It’s the Box That Rocks! Ralph McDaniels, founder of the seminal Video Music Box talks thirty years of history. Highlights include how Big Daddy Kane shot someone causing him to miss “The Symphony” video shoot, how we wasn’t fucking with Mr. Magic at first, gunplay at NaS’s “It Ain’t Hard To Tell” video shoot, running with a young and grimy Russell Simmons, allowing a young Jay-Z to play hype man for the Notorious B.I.G. and how really good he is in these streets. This is #RapHistoryMonth b. #Newmanati.
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“What up with Cormega/Did ya see ‘em/are yall together?..”
This episode features none other than the much heralded Queensbridge rap legend Cormega. Let’s just say everything you wanted know about ‘Mega, from his early beginning as a Brooklynite..witnessing the murder of his mother at the tender age of 4….his transition to QB….his love/hate relationship with Nas….The Firm….Chris Lighty….Def Jam, we got you covered. Cormega held no punches word to Nature. Who was The Notorious BIG planning to conquer with “The Commission”? Yep, we know. Just hit play on the podcast below. If you don’t know..It’s The Combat Jack Show. #NoFiller #Newmanati
#RIP Chris Lighty
Cormega | @RealCormega
Updated w/ Show Notes
Wanted to interview Bleek for a while. Being protege to the greatest rapper is a gift and a curse, and we get into that. As well as why he started the legendary Jay-Z vs NaS beef, how he discovered Rick Ross, gave Rihanna her first shot, the rise and “fall” of the Roc and whether he knew that some considered him one of the greatest weed carriers of all time.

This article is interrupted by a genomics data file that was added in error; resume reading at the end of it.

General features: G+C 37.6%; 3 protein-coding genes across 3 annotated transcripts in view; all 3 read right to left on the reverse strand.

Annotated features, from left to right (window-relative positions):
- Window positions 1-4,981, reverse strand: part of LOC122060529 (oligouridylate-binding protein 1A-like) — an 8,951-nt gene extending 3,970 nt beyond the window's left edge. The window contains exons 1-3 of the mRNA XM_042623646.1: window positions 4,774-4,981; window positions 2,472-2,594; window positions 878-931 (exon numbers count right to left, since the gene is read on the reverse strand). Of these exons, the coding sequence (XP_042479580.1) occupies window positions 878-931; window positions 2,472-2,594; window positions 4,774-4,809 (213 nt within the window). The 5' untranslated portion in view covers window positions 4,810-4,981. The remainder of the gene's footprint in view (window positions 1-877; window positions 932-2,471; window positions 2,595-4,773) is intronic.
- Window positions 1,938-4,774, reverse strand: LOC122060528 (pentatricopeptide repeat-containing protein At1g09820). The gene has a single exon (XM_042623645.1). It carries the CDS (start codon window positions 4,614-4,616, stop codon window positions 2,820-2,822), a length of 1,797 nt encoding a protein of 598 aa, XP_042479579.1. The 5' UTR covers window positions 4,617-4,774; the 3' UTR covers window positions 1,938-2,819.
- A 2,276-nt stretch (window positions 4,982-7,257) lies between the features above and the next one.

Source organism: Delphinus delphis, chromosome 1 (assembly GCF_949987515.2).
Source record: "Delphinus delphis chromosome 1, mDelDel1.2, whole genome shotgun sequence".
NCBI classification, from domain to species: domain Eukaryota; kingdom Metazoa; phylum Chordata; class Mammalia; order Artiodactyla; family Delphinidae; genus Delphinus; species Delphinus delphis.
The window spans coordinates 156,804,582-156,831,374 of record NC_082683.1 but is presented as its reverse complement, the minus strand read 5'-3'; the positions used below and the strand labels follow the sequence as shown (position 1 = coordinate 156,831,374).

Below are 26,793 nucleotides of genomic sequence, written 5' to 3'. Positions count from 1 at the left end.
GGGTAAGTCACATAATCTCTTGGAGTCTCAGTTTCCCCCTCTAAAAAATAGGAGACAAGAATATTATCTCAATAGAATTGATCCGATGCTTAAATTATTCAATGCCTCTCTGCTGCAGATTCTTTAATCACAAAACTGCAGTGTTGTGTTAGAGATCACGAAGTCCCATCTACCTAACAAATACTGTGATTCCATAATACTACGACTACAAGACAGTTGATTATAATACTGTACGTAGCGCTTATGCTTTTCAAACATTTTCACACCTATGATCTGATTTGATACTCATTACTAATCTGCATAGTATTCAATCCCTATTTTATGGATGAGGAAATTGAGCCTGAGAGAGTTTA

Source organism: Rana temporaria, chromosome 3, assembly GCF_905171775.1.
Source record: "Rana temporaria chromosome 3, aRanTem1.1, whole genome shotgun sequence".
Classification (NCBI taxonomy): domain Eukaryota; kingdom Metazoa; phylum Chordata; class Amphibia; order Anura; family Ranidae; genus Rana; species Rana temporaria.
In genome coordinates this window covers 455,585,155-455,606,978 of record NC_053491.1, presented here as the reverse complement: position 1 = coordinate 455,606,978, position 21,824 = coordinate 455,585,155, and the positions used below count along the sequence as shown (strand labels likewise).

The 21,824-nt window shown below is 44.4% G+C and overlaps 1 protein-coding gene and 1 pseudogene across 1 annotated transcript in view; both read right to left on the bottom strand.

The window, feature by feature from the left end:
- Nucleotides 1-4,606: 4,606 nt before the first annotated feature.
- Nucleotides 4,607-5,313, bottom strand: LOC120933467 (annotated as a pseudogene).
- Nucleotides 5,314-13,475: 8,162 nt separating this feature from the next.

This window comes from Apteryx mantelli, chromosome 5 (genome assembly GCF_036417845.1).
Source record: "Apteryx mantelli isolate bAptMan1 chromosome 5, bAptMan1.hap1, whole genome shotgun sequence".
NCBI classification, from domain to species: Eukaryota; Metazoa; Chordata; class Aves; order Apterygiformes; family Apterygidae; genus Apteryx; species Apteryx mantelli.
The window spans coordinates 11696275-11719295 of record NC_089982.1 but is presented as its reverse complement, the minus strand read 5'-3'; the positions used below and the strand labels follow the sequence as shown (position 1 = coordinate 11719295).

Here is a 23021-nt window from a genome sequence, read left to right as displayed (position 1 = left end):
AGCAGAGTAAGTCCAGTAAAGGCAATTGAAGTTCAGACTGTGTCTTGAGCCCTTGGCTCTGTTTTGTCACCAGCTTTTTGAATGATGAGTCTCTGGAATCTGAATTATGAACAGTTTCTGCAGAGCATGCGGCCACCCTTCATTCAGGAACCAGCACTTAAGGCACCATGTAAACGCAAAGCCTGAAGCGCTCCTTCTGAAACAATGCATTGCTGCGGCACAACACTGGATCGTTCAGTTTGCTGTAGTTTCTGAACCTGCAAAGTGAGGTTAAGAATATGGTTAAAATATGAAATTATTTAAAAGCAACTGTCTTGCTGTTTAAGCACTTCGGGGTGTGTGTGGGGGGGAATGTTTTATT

*artwork by Theotis Jones*
Updated w/ Show Notes
No guests..No Problem…In this episode of The Combat Jack Show it was nothing but pure barbershop talk. From changing or not changing the show’s theme song to the allegations of Nasir having ghostwriters. What was Dream Hampton and FMWJ’s intention on putting that out there? Does it matter? Was it responsible? Here our take on the real and lots more. Hit the stream below and listen to “the bad boys of radio”. #FatFreeWaterEdition #Newmanati
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The Visualizer AZ talks about his start in the game, battling Jay-Z in high school, NaS and Illmatic, Doe Or Die, the Firm, Sprite commercials and his interesting relationship with elevators. Industry legend DEO speaks on his cousin, the late, great Heavy D and his thoughts on today’s music industry. Plus, a call from Trill O.G. Bun B on the Gumball 3000.
It don’t ever stop.
QB’s finest lays it all out. Especially the “Ether” part.
Previously: NaS – “The Don” (Trailer)
Looks good. The lead single from his upcoming Life Is Good album. And check out the debut of his VH1 Behind The Music: NaS episode airing tonight.
Mr. Jones shares with MTV as to why he was reluctant about participating in tomorrow’s Behind The Music episode.
Set your dvr’s for Thursday, April 18th at 9pm EST as VH1 airs the premiere of ‘Behind The Music – NaS’.
“Behind The Music: Nas” tells the story of one of hip hop’s most daring and prolific icons. Raised in the gritty Queensbridge projects of New York City, Nas narrowly escaped his violent surroundings. He later channeled his experiences into a lyrical style that would revolutionize hip hop. A musical legend by the age of 20, Nas’ passion for music has carried him through a tumultuous career. Despite very public distractions including multiple feuds with hip hop’s biggest names, political controversy, a highly publicized divorce with R&B star Kelis, as well as the devastating loss of his mother, Nas’ seven consecutive platinum albums have cemented him as one of the greatest hip hop artists of all time. The special features candid interviews with Nas, members of his family, friends and hip hop luminaries including Russell Simmons, Q-Tip and Common. “Behind the Music: Nas” is the truly unfiltered story of Nasir Jones as it’s never been told before.
Nasir Jones most certainly has a story to tell.